• They become active on activation.

Secondary TrPs[edit | edit source]

  • Appear in response to the contraction of agonist and antagonist muscles that attempt to compensate for the injured muscle.

Clinical Presentation[edit | edit source]

The symptoms of MPP are described in any area of the pelvis and pelvic floor as well as referred to distal areas in the abdomen, back, or legs.

Pain[edit | edit source]

  • Constant
  • Vague
  • Intermittent
  • generalized,
  • Sharp and specific
  • “Achy,” “heavy,” or “deep” [10][24]

Resting symptoms[edit | edit source]

Often triggered by specific factors such as menses, long walks, prolonged sitting, defecation, sexual intercourse.[10]

Differential Diagnosis[edit | edit source]

Diagnosis Procedures[edit | edit source]

Physical Examination[edit | edit source]

The clinician’s investigation of MTrPs, is directed by a detailed history, examination of movement patterns, knowledge of referred pain patterns. A manual examination of the pelvic floor is essential to determine the presence of trigger points. Trigger points are best palpated perpendicularly to the muscle fibre attempting to find the taut band and tender nodule in the abdomen, pelvis, and perineum, a flat approach, using the finger pads is preferred. During physical examination, a reliable clinical criteria have been developed to detect a trigger point include the following: [2][3]

  • A palpable taut band,
  • An exquisitely tender nodule in the taut band,
  • Reproduction of the woman’s pain with pressure on the tender nodule,
  • Painful limit to stretch or full range of motion.
  • An additional sign of a trigger point is a palpable, visible local twitch response, also referred to as “jump sign” when a trigger point is palpated.

Electrophysiological Studies[edit | edit source]

It is common to find an increased basal muscular activity at rest which is related to the pathogenesis of the process; this can be quantified by averaging the turn/amplitude obtained in electromyographic(EMG) analysis.[3]

Thermography[edit | edit source]

Thermographically, a TrP appears as a small area that has a temperature between 0.6  and 1°C higher than the surrounding tissue or its contralateral area. [29]

Confirmatory findings of Myofascial Syndrome[3][edit | edit source]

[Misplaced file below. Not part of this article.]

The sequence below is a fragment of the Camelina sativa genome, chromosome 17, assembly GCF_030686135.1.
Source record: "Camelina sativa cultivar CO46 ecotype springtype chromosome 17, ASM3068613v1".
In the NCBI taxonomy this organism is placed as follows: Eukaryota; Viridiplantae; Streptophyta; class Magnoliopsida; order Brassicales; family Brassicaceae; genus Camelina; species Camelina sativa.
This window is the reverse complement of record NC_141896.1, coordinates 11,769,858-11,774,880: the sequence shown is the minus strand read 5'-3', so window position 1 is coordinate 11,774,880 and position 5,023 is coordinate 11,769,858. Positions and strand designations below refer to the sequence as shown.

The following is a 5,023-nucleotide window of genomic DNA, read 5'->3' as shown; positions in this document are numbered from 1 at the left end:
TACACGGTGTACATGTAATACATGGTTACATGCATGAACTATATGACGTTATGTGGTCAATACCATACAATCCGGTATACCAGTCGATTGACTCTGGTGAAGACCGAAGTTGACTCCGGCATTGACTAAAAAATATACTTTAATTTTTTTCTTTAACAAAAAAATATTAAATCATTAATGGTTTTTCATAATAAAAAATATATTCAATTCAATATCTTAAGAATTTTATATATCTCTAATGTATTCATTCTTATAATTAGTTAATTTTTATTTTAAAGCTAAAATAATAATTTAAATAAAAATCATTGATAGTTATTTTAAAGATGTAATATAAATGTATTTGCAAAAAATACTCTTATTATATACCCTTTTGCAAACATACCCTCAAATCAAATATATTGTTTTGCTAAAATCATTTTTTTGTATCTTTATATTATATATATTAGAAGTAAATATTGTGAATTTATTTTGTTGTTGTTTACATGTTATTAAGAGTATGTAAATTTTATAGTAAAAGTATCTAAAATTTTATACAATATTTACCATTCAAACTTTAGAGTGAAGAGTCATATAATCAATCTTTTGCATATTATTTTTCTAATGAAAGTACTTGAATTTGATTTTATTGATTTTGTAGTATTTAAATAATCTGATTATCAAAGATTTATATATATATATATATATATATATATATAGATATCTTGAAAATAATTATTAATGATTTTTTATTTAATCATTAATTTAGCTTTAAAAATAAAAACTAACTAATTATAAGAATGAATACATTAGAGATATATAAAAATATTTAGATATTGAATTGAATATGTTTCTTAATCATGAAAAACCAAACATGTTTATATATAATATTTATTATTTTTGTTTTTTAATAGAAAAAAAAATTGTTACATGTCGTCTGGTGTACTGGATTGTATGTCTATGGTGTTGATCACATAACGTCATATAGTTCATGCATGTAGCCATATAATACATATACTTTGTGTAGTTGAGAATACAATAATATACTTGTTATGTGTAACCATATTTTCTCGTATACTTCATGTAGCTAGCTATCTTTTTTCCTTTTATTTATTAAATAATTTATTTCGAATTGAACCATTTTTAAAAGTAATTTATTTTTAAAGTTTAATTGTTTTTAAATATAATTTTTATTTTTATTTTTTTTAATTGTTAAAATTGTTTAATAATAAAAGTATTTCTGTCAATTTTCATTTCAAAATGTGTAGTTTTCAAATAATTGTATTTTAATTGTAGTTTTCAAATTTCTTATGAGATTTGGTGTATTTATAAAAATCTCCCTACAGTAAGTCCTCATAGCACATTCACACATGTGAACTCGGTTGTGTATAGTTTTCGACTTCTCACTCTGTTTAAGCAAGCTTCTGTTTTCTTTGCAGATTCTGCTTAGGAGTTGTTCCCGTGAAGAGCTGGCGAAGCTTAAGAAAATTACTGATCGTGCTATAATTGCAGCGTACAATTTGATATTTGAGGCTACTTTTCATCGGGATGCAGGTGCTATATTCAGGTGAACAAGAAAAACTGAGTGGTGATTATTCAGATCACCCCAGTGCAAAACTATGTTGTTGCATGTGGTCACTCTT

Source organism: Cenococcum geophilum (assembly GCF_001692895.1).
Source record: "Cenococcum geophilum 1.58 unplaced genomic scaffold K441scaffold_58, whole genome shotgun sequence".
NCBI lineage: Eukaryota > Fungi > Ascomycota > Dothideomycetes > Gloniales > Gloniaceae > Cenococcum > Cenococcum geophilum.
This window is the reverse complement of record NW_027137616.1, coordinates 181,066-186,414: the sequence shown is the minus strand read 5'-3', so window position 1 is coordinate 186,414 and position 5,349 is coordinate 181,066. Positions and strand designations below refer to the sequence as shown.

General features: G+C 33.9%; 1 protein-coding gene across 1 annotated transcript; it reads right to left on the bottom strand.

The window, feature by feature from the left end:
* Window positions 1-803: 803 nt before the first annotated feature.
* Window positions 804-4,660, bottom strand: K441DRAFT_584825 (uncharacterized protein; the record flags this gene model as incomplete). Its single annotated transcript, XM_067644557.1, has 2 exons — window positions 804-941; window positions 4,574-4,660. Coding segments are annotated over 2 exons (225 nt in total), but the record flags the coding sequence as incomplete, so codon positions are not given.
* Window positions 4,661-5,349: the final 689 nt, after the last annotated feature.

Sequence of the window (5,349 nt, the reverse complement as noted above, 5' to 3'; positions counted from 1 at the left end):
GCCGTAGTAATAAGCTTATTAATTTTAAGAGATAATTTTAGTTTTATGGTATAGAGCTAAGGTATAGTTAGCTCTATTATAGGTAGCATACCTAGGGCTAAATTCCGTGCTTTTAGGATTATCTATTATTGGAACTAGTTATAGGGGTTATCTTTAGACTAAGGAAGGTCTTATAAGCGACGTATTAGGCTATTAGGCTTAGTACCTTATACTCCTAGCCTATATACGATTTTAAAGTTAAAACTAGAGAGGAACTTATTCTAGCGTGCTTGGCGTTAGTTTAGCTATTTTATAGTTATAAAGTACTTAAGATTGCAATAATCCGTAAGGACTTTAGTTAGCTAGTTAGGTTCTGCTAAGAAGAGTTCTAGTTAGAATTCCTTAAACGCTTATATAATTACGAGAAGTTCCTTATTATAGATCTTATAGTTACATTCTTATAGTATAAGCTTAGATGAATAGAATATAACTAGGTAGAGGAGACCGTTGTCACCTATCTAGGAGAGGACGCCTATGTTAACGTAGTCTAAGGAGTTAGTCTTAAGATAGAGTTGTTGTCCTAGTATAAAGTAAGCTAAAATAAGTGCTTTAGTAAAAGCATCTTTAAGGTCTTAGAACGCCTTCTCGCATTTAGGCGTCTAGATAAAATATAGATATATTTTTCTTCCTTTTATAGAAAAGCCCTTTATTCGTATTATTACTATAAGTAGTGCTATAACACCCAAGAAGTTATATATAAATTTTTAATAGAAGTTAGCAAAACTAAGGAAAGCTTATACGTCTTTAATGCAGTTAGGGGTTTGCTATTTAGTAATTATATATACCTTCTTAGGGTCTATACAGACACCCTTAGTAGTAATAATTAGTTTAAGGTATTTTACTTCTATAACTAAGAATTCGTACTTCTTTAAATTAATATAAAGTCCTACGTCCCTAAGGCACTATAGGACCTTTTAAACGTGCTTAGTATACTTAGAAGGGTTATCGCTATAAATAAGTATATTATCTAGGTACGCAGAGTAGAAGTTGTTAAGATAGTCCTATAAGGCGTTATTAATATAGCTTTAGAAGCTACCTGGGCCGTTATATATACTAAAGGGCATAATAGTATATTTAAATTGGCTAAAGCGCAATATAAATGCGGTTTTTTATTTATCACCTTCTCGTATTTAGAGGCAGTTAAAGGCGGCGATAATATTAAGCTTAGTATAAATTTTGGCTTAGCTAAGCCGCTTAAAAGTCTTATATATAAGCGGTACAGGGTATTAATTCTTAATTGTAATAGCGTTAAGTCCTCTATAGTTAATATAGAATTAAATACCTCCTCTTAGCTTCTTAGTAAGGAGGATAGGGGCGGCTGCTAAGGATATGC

• Local twitch response induced by palpation or by inserting an EMG needle through a TrP, which is evidenced by detection of movement by sight, palpation, or ultrasound imaging.
  • Referred pain patterns for each muscle.
  • Motor endplate noise when an EMG needle is inserted into the TrP.

Management[edit | edit source]

A multidisciplinary approach is best approach to management of MPP. The team could consist of the following healthcare professionals: [2]

  • Physiatrist: Refers to the physical therapist if MPP is suspected or if the musculoskeletal screening and pelvic floor muscle assessment reproduces symptoms.
  • Physical therapist.
  • Psychologist: to help manage psychological/emotional issues.
  • Clinical sexologist or sex therapist to assist with sexual concerns.
  • Urologists, urogynecologists, gastroenterologists, and other specialists (as appropriate).                                                                                                                                

Medical Management[edit | edit source]

This could involve the following: [30][31]

  • Antibiotics (in case of pelvic infections)
  • Local anesthesia (to inactivate trigger points)

Physical Therapy Management[edit | edit source]

A comprehensive history specifically regarding the nature, progression, and stability of the pain and related urinary, gastrointestinal, or sexual symptoms are obtained to in relation to the patient’s complaints. Also, a physical examination serves to determine the primary and contributing pain generators, establish baseline status using objective measures including functional activities for future reassessment, and to initiate an appropriate plan of care. [9][32]

Pelvic Floor Rehabilitation[edit | edit source]

Pelvic floor rehabilitation is a component of the treatment for MPP. Treatment interventions include:

  • Myofascial release of painful trigger points of the pelvic floor myofascial release [33]
  • Stretching exercises to the hip, gluteal, pelvic and abdominal muscles
  • Contract-relax technique followed with prolonged stretch.[8][34] [35]

Patient Education[edit | edit source]

Patients have to be educated on activities that might exacerbate symptoms (such as kegels exercises, abdominal contractions, tight clothings). Also, in the management of MPP, it is beneficial to educate patients on proper posture, self-management and relaxation techniques.[8][34][35] Patient education could also include cognitive coping strategies on psychological factors which might trigger pain in the condition.[36]

Prognosis[edit | edit source]

Clear signs of improvement are seen in most cases after three or four months of treatment with medical and physical therapy management, with two weekly one-hour sessions, a daily program of specific stretches at home, body relaxation techniques, and stress management. However, up to two years may be necessary for a stable and permanent improvement of myofascial syndrome. [3]

Conclusion[edit | edit source]

Myofascial pelvic pain is a major component of CPP in women that is often not properly identified by health care providers. Women presenting with myofascial pelvic pain may describe symptoms in the pelvis, pelvic floor, and distally in the abdomen, back, and legs. A proper musculoskeletal screening and pelvic floor muscle assessment can help reproduce symptoms of MPP component of CPP. Physiotherapy can effectively help in the management of MPP using a comprehensive approach to treatment.

Resources[edit | edit source]


References[edit | edit source]